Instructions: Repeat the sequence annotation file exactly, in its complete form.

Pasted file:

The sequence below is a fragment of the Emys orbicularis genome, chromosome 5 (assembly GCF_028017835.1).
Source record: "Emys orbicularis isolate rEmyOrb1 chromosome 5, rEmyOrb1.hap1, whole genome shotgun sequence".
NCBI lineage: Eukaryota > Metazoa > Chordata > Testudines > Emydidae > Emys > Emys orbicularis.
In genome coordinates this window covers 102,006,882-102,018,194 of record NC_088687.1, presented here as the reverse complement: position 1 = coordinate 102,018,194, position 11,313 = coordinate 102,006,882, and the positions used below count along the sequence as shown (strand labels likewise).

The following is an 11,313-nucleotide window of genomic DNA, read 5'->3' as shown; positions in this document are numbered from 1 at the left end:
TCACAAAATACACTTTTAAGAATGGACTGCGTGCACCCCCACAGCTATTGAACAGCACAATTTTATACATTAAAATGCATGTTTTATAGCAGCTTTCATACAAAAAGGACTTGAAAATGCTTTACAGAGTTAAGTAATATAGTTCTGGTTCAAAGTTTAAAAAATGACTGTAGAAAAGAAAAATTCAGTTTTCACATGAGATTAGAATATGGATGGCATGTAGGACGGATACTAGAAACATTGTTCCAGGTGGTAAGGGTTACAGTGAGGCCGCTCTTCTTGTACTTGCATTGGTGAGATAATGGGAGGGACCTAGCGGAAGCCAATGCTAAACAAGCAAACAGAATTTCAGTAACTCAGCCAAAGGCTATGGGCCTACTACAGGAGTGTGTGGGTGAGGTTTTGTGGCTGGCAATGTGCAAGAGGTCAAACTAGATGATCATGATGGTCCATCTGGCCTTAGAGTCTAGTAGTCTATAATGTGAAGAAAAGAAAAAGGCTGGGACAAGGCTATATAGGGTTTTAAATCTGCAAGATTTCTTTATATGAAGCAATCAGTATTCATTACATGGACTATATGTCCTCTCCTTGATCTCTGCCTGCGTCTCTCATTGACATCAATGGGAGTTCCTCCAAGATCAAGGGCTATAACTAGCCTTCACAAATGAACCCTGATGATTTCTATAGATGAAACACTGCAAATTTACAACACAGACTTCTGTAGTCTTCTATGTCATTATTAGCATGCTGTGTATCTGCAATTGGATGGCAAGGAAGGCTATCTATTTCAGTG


The sequence below is a fragment of the Emys orbicularis genome, chromosome 5 (assembly GCF_028017835.1).
Source record: "Emys orbicularis isolate rEmyOrb1 chromosome 5, rEmyOrb1.hap1, whole genome shotgun sequence".
NCBI lineage: Eukaryota > Metazoa > Chordata > Testudines > Emydidae > Emys > Emys orbicularis.
In genome coordinates this window covers 102,006,882-102,018,194 of record NC_088687.1, presented here as the reverse complement: position 1 = coordinate 102,018,194, position 11,313 = coordinate 102,006,882, and the positions used below count along the sequence as shown (strand labels likewise).

The following is an 11,313-nucleotide window of genomic DNA, read 5'->3' as shown; positions in this document are numbered from 1 at the left end:
TCACAAAATACACTTTTAAGAATGGACTGCGTGCACCCCCACAGCTATTGAACAGCACAATTTTATACATTAAAATGCATGTTTTATAGCAGCTTTCATACAAAAAGGACTTGAAAATGCTTTACAGAGTTAAGTAATATAGTTCTGGTTCAAAGTTTAAAAAATGACTGTAGAAAAGAAAAATTCAGTTTTCACATGAGATTAGAATATGGATGGCATGTAGGACGGATACTAGAAACATTGTTCCAGGTGGTAAGGGTTACAGTGAGGCCGCTCTTCTTGTACTTGCATTGGTGAGATAATGGGAGGGACCTAGCGGAAGCCAATGCTAAACAAGCAAACAGAATTTCAGTAACTCAGCCAAAGGCTATGGGCCTACTACAGGAGTGTGTGGGTGAGGTTTTGTGGCTGGCAATGTGCAAGAGGTCAAACTAGATGATCATGATGGTCCATCTGGCCTTAGAGTCTAGTAGTCTATAATGTGAAGAAAAGAAAAAGGCTGGGACAAGGCTATATAGGGTTTTAAATCTGCAAGATTTCTTTATATGAAGCAATCAGTATTCATTACATGGACTATATGTCCTCTCCTTGATCTCTGCCTGCGTCTCTCATTGACATCAATGGGAGTTCCTCCAAGATCAAGGGCTATAACTAGCCTTCACAAATGAACCCTGATGATTTCTATAGATGAAACACTGCAAATTTACAACACAGACTTCTGTAGTCTTCTATGTCATTATTAGCATGCTGTGTATCTGCAATTGGATGGCAAGGAAGGCTATCTATTTCAGTG